Well, It Is Called 'Mini': Jeremy Clarkson likes the redesigned Mini Cooper but complains that "the rear legroom is suitable only for amputees and the boot is not even big enough for a mouse's pants."
Wake Me When She Shaves Her Head: Aging singing slut Madonna says she wants to be like Gandhi.
Oh wait ... Britney Spears has already beaten Madonna to the shaved head look. Now Britney's bald ... ummm ... everywhere.
Today's Inspirational Thought: Stress is what happens when your mind screams "NO!" and your mouth says "Of course, I'd be glad to!"
Friday February 16, 2007
A Red & Sexy Gift For Valentine's Day: My lovely wife gave me a 1:43 scale model of the Alfa Romeo Disco Volante. In 1952, when this car was introduced, I was nine years old and I fell in love with it. In those days, there were car trading cards, just like baseball cards. The Disco card was my favorite.
Automotive-Related Social Comment Of The Day comes from Hog-On-Ice, offering something to amuse and/or offend nearly everyone: "Women love vandalizing cars. At least in America they do. Asian women - about 75% of them, according to a recent study I just invented - choose instead to cut the man's penis off. I think that's because Asian men generally don't own cars. The car thing is infinitely preferable. You'll never see a urologist look at a severed penis and go, "Oh, yeah. That'll buff right out.""
Hog On Ice also calls stem cells "the new duct tape."
If Toilets Were Cars: Earlier this week, I heard running water in the bathroom. It was the toilet - a leaky flapper valve. It's a Kohler model - the most trouble-prone brand I've ever owned. I replaced two several years ago because I couldn't keep them fixed and neither could plumbers. This one goes through flapper valves constantly.
In my experience, Kohler products are needlessly complex and overpriced. They do not perform as well than less-costly brands, despite their overhyped, ad-driven aura. The Kohler management I've met have been arrogant, inwardly-directed jerks.
If Kohler were a car, it would probably be Lotus Elite. Or Maserati. Or Ferrari Enzo. I hope Toyota or Honda starts making plumbing fixtures soon.
Saying Something Nice: While everyone else is sniggling about Anna Nicole, Larry Miller writes about a good encounter. "The newspapers I've seen in the last couple of days haven't printed any of her pretty pictures. They use the ones of her much heavier, or eating something, or sad, or coming out of court with her mouth twisted in the middle of a sentence. I'd like to have seen one of those Guess jeans ads instead.
Some women try to arch an eyebrow when they make an entrance, or look sullen or regal, and I don't think I like any of those, but all she had to do to stop the show was be there."
Oddball Fact: Four days before Elvis died in 1977, Philadelphia psychic Marc Salem predicted it. He place the written prediction in an aspirin bottle that was then baked into a soft pretzel, under the supervision of now-Senator Arlen Spector.
Global Warming Update: Snow fell on Nepal's capital, Kathmandu, for the first time in 63 years on Wednesday, stirring excitement and curiosity among residents and their children. And pissing off Al Gore.
Better And Better: U.S. manufacturing productivity continues to increase. The cause is the increased use of information technology, automation and imported sub-assemblies. Surprisingly, the manufacturing sector in the U.S. is continuing to grow, despite the reported shift to a service economy.
Who says America can't compete?
Quote Of The Day is from C. S. Lewis: "Of all tyrannies, a tyranny exercised for the good of its victims may be the most oppressive. It may be better to live under robber barons than under omnipotent moral busybodies."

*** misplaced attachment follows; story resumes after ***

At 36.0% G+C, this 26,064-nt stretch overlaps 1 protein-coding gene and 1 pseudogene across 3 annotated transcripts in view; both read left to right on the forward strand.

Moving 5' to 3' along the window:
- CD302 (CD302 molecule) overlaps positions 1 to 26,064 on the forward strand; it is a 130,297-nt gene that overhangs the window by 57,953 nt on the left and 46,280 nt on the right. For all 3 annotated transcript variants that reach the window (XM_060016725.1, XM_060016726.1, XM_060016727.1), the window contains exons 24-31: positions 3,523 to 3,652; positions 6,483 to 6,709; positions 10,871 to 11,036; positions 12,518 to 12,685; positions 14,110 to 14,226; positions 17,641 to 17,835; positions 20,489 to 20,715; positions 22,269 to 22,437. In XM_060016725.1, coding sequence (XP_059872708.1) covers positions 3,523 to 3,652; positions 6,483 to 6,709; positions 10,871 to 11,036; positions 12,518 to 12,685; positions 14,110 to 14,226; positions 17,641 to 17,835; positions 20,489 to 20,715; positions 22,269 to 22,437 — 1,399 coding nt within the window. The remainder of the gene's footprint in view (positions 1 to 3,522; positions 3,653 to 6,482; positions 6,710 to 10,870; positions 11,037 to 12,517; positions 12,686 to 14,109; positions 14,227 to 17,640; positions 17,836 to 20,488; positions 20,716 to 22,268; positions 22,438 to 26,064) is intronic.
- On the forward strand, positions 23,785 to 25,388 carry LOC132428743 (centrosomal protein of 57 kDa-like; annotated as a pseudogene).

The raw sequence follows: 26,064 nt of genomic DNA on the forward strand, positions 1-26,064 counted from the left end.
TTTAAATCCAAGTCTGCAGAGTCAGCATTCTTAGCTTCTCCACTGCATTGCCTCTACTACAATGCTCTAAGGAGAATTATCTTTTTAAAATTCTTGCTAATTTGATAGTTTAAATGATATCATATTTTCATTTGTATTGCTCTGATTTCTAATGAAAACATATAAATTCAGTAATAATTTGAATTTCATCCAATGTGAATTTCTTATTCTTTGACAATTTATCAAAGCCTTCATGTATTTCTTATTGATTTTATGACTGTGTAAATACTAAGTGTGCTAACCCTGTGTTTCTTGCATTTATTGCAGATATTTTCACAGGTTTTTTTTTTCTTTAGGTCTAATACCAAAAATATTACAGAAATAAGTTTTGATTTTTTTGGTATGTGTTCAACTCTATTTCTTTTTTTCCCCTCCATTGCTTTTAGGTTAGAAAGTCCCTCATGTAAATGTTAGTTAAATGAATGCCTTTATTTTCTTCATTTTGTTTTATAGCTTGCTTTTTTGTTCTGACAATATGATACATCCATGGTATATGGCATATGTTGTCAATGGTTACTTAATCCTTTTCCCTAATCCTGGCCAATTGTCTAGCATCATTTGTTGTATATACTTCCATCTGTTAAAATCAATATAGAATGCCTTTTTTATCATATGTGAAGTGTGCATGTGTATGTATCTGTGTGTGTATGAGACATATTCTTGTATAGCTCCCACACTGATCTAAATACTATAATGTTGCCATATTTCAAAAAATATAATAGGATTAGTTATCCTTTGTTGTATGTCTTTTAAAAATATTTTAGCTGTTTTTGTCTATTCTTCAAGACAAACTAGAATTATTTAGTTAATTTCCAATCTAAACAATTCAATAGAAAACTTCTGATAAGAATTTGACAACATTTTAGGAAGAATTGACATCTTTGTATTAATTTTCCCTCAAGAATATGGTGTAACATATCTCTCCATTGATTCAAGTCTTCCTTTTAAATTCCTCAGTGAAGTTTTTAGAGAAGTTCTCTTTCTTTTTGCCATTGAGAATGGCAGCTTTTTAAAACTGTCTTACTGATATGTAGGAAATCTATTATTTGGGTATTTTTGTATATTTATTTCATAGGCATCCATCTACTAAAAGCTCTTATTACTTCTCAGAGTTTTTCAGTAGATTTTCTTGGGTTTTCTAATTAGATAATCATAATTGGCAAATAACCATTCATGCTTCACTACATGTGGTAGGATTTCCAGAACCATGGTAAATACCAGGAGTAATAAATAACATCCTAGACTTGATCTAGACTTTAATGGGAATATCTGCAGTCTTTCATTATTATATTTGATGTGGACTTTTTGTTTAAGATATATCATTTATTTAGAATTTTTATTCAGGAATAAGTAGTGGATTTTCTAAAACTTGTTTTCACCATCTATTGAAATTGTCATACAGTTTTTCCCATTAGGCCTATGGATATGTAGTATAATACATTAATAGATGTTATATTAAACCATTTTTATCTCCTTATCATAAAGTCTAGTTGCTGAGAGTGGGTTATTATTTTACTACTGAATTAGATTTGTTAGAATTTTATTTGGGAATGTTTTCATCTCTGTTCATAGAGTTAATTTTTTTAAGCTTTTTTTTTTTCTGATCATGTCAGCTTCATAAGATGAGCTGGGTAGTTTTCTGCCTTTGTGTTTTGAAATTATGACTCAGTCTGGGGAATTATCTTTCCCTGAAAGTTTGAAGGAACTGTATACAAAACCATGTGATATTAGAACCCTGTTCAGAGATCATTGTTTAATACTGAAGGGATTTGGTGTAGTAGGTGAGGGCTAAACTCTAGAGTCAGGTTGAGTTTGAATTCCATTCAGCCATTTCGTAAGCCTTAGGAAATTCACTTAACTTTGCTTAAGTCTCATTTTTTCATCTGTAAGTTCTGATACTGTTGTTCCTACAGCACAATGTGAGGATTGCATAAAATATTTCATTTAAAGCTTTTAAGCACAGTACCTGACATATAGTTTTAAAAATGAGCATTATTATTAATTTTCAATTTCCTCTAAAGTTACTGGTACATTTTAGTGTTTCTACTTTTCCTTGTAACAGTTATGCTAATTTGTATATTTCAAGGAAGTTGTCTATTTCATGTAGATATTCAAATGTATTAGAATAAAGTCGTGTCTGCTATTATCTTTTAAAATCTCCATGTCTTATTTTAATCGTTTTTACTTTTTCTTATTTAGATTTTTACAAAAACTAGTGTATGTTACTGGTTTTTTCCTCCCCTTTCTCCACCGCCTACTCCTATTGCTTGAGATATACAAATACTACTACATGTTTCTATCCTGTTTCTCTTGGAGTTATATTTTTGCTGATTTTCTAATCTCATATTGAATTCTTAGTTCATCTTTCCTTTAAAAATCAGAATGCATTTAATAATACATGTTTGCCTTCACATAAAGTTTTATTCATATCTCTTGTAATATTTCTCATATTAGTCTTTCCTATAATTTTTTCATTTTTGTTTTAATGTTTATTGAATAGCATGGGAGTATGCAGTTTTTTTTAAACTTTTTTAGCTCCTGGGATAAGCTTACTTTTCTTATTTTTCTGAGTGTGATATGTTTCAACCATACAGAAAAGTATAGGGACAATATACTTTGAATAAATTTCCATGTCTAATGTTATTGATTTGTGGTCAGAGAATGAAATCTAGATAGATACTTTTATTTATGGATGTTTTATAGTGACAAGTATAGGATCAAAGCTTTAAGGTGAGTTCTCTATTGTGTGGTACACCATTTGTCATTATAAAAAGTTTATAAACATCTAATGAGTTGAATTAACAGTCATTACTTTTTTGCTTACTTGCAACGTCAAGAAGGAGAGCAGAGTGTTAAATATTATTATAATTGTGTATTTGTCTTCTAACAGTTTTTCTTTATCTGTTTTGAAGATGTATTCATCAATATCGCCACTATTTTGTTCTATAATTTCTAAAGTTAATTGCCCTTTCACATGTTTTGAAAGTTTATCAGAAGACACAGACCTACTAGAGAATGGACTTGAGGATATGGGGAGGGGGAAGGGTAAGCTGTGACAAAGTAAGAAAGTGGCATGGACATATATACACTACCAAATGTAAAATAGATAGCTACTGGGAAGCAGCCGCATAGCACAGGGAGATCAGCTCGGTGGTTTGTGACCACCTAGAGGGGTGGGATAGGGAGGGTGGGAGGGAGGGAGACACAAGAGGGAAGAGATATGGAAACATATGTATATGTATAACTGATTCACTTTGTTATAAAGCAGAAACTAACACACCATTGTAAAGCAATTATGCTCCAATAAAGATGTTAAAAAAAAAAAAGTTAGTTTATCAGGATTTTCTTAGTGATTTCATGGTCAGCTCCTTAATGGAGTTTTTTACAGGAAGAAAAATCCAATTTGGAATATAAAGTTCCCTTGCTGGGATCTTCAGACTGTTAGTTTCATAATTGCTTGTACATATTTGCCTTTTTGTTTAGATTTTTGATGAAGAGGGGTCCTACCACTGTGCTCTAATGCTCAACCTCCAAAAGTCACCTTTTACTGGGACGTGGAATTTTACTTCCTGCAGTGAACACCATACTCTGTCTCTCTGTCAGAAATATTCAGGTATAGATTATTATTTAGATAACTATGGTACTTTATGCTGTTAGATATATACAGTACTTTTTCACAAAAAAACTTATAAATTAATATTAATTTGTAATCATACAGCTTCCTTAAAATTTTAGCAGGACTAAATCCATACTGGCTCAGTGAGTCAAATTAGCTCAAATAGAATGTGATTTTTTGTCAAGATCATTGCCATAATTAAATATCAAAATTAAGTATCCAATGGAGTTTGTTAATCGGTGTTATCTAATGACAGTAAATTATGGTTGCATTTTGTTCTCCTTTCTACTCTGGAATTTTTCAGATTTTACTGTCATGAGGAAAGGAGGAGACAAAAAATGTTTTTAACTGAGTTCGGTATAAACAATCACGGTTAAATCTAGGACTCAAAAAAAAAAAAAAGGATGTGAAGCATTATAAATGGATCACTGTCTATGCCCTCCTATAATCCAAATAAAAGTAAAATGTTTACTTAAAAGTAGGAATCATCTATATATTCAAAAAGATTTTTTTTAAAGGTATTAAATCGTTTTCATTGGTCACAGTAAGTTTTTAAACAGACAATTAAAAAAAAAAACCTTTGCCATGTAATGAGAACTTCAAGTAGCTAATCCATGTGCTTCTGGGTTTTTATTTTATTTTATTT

Wednesday February 14, 2007
Two Guys: A friend, who has described himself as a "Lifetime Ford Guy", has purchased Ford products exclusively during his 60 years on earth - most recently, several Lincolns. He is now the owner of a 2003 Mercedes Benz S-Class sedan with a mere 30,000 miles on it. He loves it, saying that it is built like a bank vault and drives wonderfully. He said he'd never buy another Ford product again.
Another friend revealed that he's planning to buy a Toyota. He's not a car guy but has been a Volvo loyalist, having owned several. He has heard disturbing stories about declining quality and cost-cutting at Volvo (since Ford's takeover) and is leery of buying another Volvo.
We got into a discussion of American cars. This friend is a generally calm guy but became very agitated and said, "I'll never set foot in a GM, Ford or Chrysler showroom. Every time I rent a car, it's American and every one I've rented is a pile of junk." (He travels quite a bit and rents vehicles 2-3 times a month.) He then proceeded to detail his bad experience with a most-recent rental - a Chevy Impala, listing its many flaws on an item-by-item basis. It was a long list; it took him about five minutes. (I'm no fan of the Impala either. My rental experience can be found on my 11/3/06 posting here.)
Two guys do not a scientific survey make. But I wondered how many other people they've talked to (and influenced).
In any case, things sure don't look good for Detroit.
Snow Cancels Global Warming Hearing: I love this report from Drudge. The Congressional Subcommittee on Energy and Air Quality hearing scheduled for Wednesday, February 14, 2007 has been postponed due to a snow and ice storm in Washington, DC.
Campaign 2008: The presidential election is almost two years away and I am already tired of watching talking heads bickering about the various candidates. It makes my brain hurt and forces me to switch to Family Guy reruns. Or drink. Or both.
Yeah, I have an opinion. Let me not beat around the bush (no pun intended): I'm for Rudy.
Giuliani cleaned up New York. More importantly, he proved his abilities in the wake of 9/11. I believe he will keep us safe by any and all means, including engaging and defeating those who would harm us. That's pretty much all I care about.
He's gotten rid of that crazy comb-over and the loony wife (Donna Hanover of The Vagina Monologues). Therefore, he's electable.